Book Review. "Dragon's Shadow over Arunachal"
By R.D. Pradhan (Rupa and Co) 192 pages
New Delhi, March 19 (ANI): Tibetans in India observed in March this year the fiftieth year of the escape of the Dalai Lama from Tibet following Chinese occupation of Tibet. They have expressed the hope that the Tibetans, who are presently living in their homeland, would be able to live in peace and freedom.
It was perhaps, unintentional but timely, that we have a new book written by the first Governor of Arunachal Pradesh, R.D. Pradhan, entitled "Dragon's Shadow over Arunachal".
Not many gave credit to former Prime Minister Rajiv Gandhi in 1987 when he decided that the North East Frontier Agency (NEFA), as it was then known, should be given full statehood with its own Legislative Assembly, Chief Minister and a full-fledged Governor. The general feeling was that the people of 'NEFA' did not demand full statehood and one could wait.
Looking back, one realizes how right Rajiv Gandhi was. The first three years of Rajiv Gandhi's Prime Ministership was one of the best periods in Indian history. The Government of India entered into the Punjab Accord with Sant Longowal, the Assam Accord was signed with agitators in the State who were becoming violent on the issue of immigrants from Bangladesh, the Mizo Accord was signed and elections were held there with rebel Laldenga heading the new government, and major initiatives were taken to give full-statehood to the 'seven sisters' in the North-East.
Rajiv visited Bangladesh, which was hit by a cyclone, took major initiative to make efforts to settle the Tamil problem in Sri Lanka and convened the SAARC conference.
I recall having closely worked with the then Home Secretary, R. D. Pradhan, in projecting the decisions as Principal Information Officer of the Government of India. As one looks back, another good decision taken by Rajiv Gandhi to send Ram Pradhan as the first Governor of Arunachal Pradesh, even though he was initially reluctant to take on the responsibility after retirement.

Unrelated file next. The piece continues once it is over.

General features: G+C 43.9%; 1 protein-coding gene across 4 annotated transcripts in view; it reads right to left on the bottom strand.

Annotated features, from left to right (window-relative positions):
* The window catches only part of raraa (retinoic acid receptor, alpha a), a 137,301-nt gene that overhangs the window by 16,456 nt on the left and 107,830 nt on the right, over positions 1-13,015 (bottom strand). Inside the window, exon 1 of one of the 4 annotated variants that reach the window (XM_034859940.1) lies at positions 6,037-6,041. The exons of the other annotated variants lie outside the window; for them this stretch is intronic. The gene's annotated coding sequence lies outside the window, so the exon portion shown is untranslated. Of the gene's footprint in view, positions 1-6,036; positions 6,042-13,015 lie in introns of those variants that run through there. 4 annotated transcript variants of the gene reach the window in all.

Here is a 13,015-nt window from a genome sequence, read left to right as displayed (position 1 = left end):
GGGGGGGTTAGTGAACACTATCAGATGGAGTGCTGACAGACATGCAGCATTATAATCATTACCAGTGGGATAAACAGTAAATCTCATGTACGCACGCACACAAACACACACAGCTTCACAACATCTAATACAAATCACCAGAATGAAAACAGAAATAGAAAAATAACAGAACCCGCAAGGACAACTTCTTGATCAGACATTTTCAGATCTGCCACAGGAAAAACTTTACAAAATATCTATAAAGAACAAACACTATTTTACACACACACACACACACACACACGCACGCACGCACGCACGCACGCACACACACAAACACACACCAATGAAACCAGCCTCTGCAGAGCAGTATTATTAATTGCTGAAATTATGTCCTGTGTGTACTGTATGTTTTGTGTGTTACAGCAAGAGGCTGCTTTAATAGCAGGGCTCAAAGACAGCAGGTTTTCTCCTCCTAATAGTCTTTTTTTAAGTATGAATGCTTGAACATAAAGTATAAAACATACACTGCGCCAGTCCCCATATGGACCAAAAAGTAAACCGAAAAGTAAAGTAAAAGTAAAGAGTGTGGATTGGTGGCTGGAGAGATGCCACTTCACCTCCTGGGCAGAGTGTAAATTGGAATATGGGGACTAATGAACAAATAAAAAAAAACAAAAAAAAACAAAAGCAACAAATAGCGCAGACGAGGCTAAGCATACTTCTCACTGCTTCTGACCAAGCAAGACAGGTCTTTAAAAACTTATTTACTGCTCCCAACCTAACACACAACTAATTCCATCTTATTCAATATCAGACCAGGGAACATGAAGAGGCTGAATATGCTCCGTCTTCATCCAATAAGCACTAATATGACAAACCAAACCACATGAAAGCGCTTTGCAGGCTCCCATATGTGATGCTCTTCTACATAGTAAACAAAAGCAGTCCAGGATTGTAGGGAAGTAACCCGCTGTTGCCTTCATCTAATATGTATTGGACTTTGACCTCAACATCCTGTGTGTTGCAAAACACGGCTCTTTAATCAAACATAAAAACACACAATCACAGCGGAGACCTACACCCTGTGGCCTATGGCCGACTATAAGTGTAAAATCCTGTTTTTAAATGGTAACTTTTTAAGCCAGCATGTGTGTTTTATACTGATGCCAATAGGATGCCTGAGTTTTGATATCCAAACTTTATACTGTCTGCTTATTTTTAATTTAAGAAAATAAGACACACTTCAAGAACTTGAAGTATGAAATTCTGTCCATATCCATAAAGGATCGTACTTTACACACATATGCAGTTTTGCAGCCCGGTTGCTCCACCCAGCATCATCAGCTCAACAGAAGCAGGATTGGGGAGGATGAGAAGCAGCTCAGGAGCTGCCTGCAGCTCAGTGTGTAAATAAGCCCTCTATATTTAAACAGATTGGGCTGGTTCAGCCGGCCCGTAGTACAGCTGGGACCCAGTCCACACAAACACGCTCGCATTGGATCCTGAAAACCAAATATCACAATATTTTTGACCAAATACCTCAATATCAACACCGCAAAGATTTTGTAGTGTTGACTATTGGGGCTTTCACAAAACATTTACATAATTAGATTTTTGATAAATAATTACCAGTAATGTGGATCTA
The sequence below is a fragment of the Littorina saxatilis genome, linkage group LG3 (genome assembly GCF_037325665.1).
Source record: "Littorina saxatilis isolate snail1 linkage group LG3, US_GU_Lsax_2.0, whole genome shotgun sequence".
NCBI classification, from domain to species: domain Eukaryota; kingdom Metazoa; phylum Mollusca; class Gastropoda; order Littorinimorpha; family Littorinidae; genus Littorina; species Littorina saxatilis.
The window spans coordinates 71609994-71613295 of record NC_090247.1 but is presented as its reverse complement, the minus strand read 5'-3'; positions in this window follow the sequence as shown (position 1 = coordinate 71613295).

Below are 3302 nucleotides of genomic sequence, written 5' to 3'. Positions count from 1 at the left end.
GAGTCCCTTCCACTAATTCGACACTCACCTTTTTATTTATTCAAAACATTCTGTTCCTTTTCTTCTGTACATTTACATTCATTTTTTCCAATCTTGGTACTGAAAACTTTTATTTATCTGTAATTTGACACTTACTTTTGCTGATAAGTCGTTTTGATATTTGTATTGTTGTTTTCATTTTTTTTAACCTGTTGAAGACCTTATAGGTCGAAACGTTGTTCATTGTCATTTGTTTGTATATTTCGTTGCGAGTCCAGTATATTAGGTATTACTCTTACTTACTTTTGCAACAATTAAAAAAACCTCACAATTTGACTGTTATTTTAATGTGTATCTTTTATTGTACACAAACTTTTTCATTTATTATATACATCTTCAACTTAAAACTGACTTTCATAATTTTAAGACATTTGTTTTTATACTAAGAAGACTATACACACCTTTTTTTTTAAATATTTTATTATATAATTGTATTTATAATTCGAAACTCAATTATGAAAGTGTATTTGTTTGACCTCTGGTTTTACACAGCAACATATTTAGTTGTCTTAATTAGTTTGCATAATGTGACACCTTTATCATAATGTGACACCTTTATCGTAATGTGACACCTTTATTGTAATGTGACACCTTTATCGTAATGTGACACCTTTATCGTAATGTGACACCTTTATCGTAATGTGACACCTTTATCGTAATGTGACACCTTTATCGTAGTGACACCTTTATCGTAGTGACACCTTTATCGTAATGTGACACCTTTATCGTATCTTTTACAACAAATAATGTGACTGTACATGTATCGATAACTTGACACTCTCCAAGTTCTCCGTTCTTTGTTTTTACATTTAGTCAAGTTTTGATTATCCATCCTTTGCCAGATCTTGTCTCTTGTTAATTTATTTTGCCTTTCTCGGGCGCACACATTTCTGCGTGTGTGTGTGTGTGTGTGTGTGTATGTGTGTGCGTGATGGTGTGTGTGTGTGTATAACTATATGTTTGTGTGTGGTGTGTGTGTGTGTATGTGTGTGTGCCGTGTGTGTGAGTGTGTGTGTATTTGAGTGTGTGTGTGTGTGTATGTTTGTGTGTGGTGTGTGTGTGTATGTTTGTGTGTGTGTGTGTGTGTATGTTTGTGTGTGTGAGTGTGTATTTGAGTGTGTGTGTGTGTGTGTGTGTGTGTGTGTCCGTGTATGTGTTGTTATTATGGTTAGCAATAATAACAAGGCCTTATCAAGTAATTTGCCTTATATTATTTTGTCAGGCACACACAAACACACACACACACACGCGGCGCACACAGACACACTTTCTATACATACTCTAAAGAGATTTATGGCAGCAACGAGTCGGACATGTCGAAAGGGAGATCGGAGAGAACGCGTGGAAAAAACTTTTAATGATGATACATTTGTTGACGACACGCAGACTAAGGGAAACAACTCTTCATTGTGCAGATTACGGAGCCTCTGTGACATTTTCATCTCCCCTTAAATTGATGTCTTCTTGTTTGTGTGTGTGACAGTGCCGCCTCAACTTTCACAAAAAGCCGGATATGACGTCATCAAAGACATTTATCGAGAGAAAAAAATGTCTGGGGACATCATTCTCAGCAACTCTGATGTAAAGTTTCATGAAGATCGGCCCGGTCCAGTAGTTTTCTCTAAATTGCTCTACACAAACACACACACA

During his assignment between 1987 and 1990 Ram Pradhan and his wife traveled all over Arunachal by road and air, met people of all the sixteen districts, each distinct from the other in their own way, painstakingly interacting with the tribal chiefs without patronizing them. He was able to carry forward the efforts of Sir Verrier Elvin and the Officers of the Indian Frontier Administrative Service, in instilling in the people with a sense of belonging to India.
He discovered for himself that many tribes from Arunachal, while having distinct traditions, had strong links with the rest of India. That there are temples associated with Bhishma, that Lord Krishna had married Rukmini-a Idu-Mishmi girl -- and that every year on Makar Sankranti day on January 14, people from far off came to Parasram Kund near Tezu on Lohit river for a holy dip.
As Governor, Pradhan studied India's border problem with China. Many have blamed Jawaharlal Nehru for having trusted China and entered into an agreement on Tibet in 1954 and helped China being ushered into the non-aligned meet at Bandung in 1955. Nehru's efforts were directed to make China a strong friend of India, even though he was skeptical of Chinese intentions.
That Nehru was skeptical about China is brought out in the remark he made to G. Parthasarathi, who called on him On March 18, 1958, just before left for China as Ambasssador: "So G.P. what has the foreign office told you: Hindi Chini bhai bhai? Don't you believe it? I don't trust the Chinese one bit, despite Panchsheel and all that. The Chinese are arrogant, devious, hyprocritical and thoroughly unreliable. In fact, they have deliberately chosen to be anti-Indian. Your brief from me, therefore, is to be extremely vigilant about all Chinese intentions, policies and actions towards us."